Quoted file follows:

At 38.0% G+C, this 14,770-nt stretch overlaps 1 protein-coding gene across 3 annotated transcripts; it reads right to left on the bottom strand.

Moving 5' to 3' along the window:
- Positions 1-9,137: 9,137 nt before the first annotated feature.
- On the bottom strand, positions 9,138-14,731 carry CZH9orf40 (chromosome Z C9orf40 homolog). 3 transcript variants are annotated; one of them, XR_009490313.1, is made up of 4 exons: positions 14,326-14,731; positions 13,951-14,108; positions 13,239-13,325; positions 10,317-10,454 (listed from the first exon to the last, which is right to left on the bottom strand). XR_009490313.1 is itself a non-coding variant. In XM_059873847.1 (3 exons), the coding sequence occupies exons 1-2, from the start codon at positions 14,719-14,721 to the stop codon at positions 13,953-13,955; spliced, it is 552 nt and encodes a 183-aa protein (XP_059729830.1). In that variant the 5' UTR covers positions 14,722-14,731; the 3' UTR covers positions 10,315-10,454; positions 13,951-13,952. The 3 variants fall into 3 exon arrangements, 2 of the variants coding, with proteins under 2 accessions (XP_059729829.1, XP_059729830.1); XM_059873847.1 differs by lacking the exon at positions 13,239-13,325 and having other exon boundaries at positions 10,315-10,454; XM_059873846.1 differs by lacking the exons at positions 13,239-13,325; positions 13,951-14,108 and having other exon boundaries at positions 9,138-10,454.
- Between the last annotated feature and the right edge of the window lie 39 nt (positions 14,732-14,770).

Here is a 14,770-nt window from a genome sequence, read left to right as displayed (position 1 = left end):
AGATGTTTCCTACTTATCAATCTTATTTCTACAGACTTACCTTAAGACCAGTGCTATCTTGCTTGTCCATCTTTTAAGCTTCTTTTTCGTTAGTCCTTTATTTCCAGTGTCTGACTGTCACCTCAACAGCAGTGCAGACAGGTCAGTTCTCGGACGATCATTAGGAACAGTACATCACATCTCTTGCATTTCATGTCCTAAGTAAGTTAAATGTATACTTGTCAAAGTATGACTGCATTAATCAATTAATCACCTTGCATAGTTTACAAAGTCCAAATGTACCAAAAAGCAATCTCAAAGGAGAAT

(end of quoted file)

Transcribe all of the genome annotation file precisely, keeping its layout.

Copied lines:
At 38.0% G+C, this 14,770-nt stretch overlaps 1 protein-coding gene across 3 annotated transcripts; it reads right to left on the bottom strand.

Moving 5' to 3' along the window:
- Positions 1-9,137: 9,137 nt before the first annotated feature.
- On the bottom strand, positions 9,138-14,731 carry CZH9orf40 (chromosome Z C9orf40 homolog). 3 transcript variants are annotated; one of them, XR_009490313.1, is made up of 4 exons: positions 14,326-14,731; positions 13,951-14,108; positions 13,239-13,325; positions 10,317-10,454 (listed from the first exon to the last, which is right to left on the bottom strand). XR_009490313.1 is itself a non-coding variant. In XM_059873847.1 (3 exons), the coding sequence occupies exons 1-2, from the start codon at positions 14,719-14,721 to the stop codon at positions 13,953-13,955; spliced, it is 552 nt and encodes a 183-aa protein (XP_059729830.1). In that variant the 5' UTR covers positions 14,722-14,731; the 3' UTR covers positions 10,315-10,454; positions 13,951-13,952. The 3 variants fall into 3 exon arrangements, 2 of the variants coding, with proteins under 2 accessions (XP_059729829.1, XP_059729830.1); XM_059873847.1 differs by lacking the exon at positions 13,239-13,325 and having other exon boundaries at positions 10,315-10,454; XM_059873846.1 differs by lacking the exons at positions 13,239-13,325; positions 13,951-14,108 and having other exon boundaries at positions 9,138-10,454.
- Between the last annotated feature and the right edge of the window lie 39 nt (positions 14,732-14,770).

Here is a 14,770-nt window from a genome sequence, read left to right as displayed (position 1 = left end):
AGATGTTTCCTACTTATCAATCTTATTTCTACAGACTTACCTTAAGACCAGTGCTATCTTGCTTGTCCATCTTTTAAGCTTCTTTTTCGTTAGTCCTTTATTTCCAGTGTCTGACTGTCACCTCAACAGCAGTGCAGACAGGTCAGTTCTCGGACGATCATTAGGAACAGTACATCACATCTCTTGCATTTCATGTCCTAAGTAAGTTAAATGTATACTTGTCAAAGTATGACTGCATTAATCAATTAATCACCTTGCATAGTTTACAAAGTCCAAATGTACCAAAAAGCAATCTCAAAGGAGAAT